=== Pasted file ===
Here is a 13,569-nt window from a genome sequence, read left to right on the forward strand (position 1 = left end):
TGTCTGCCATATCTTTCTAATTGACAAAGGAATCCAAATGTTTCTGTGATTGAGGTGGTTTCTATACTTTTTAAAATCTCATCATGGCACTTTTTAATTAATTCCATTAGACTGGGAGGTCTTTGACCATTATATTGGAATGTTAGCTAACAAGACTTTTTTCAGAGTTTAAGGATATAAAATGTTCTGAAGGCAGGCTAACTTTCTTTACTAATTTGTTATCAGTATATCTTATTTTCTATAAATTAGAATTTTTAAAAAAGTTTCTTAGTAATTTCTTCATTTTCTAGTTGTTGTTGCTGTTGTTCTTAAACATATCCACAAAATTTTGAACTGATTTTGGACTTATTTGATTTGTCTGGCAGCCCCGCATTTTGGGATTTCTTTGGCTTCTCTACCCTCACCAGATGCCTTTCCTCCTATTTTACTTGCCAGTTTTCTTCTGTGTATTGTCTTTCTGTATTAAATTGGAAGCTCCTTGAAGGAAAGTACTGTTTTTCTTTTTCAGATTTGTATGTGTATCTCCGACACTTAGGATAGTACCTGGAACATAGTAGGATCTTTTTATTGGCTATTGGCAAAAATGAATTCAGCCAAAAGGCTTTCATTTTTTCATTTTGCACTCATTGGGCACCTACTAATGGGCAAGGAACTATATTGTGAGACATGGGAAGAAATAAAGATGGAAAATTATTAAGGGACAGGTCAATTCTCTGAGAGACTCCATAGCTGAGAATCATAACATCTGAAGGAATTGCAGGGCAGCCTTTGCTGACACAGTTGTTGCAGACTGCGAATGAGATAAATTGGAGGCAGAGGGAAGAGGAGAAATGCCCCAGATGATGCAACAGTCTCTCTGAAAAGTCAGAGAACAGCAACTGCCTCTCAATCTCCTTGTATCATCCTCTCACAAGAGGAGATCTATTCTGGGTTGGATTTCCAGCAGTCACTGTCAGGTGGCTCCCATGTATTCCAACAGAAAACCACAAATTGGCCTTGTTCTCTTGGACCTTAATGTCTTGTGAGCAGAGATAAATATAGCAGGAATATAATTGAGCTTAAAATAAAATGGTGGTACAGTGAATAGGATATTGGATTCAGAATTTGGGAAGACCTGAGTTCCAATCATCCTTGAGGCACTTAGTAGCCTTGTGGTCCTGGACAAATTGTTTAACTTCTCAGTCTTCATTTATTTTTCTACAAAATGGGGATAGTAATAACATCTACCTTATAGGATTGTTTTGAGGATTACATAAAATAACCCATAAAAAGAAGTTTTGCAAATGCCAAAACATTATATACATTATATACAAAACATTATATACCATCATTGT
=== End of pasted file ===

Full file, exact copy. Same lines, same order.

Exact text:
Here is a 13,569-nt window from a genome sequence, read left to right on the forward strand (position 1 = left end):
TGTCTGCCATATCTTTCTAATTGACAAAGGAATCCAAATGTTTCTGTGATTGAGGTGGTTTCTATACTTTTTAAAATCTCATCATGGCACTTTTTAATTAATTCCATTAGACTGGGAGGTCTTTGACCATTATATTGGAATGTTAGCTAACAAGACTTTTTTCAGAGTTTAAGGATATAAAATGTTCTGAAGGCAGGCTAACTTTCTTTACTAATTTGTTATCAGTATATCTTATTTTCTATAAATTAGAATTTTTAAAAAAGTTTCTTAGTAATTTCTTCATTTTCTAGTTGTTGTTGCTGTTGTTCTTAAACATATCCACAAAATTTTGAACTGATTTTGGACTTATTTGATTTGTCTGGCAGCCCCGCATTTTGGGATTTCTTTGGCTTCTCTACCCTCACCAGATGCCTTTCCTCCTATTTTACTTGCCAGTTTTCTTCTGTGTATTGTCTTTCTGTATTAAATTGGAAGCTCCTTGAAGGAAAGTACTGTTTTTCTTTTTCAGATTTGTATGTGTATCTCCGACACTTAGGATAGTACCTGGAACATAGTAGGATCTTTTTATTGGCTATTGGCAAAAATGAATTCAGCCAAAAGGCTTTCATTTTTTCATTTTGCACTCATTGGGCACCTACTAATGGGCAAGGAACTATATTGTGAGACATGGGAAGAAATAAAGATGGAAAATTATTAAGGGACAGGTCAATTCTCTGAGAGACTCCATAGCTGAGAATCATAACATCTGAAGGAATTGCAGGGCAGCCTTTGCTGACACAGTTGTTGCAGACTGCGAATGAGATAAATTGGAGGCAGAGGGAAGAGGAGAAATGCCCCAGATGATGCAACAGTCTCTCTGAAAAGTCAGAGAACAGCAACTGCCTCTCAATCTCCTTGTATCATCCTCTCACAAGAGGAGATCTATTCTGGGTTGGATTTCCAGCAGTCACTGTCAGGTGGCTCCCATGTATTCCAACAGAAAACCACAAATTGGCCTTGTTCTCTTGGACCTTAATGTCTTGTGAGCAGAGATAAATATAGCAGGAATATAATTGAGCTTAAAATAAAATGGTGGTACAGTGAATAGGATATTGGATTCAGAATTTGGGAAGACCTGAGTTCCAATCATCCTTGAGGCACTTAGTAGCCTTGTGGTCCTGGACAAATTGTTTAACTTCTCAGTCTTCATTTATTTTTCTACAAAATGGGGATAGTAATAACATCTACCTTATAGGATTGTTTTGAGGATTACATAAAATAACCCATAAAAAGAAGTTTTGCAAATGCCAAAACATTATATACATTATATACAAAACATTATATACCATCATTGT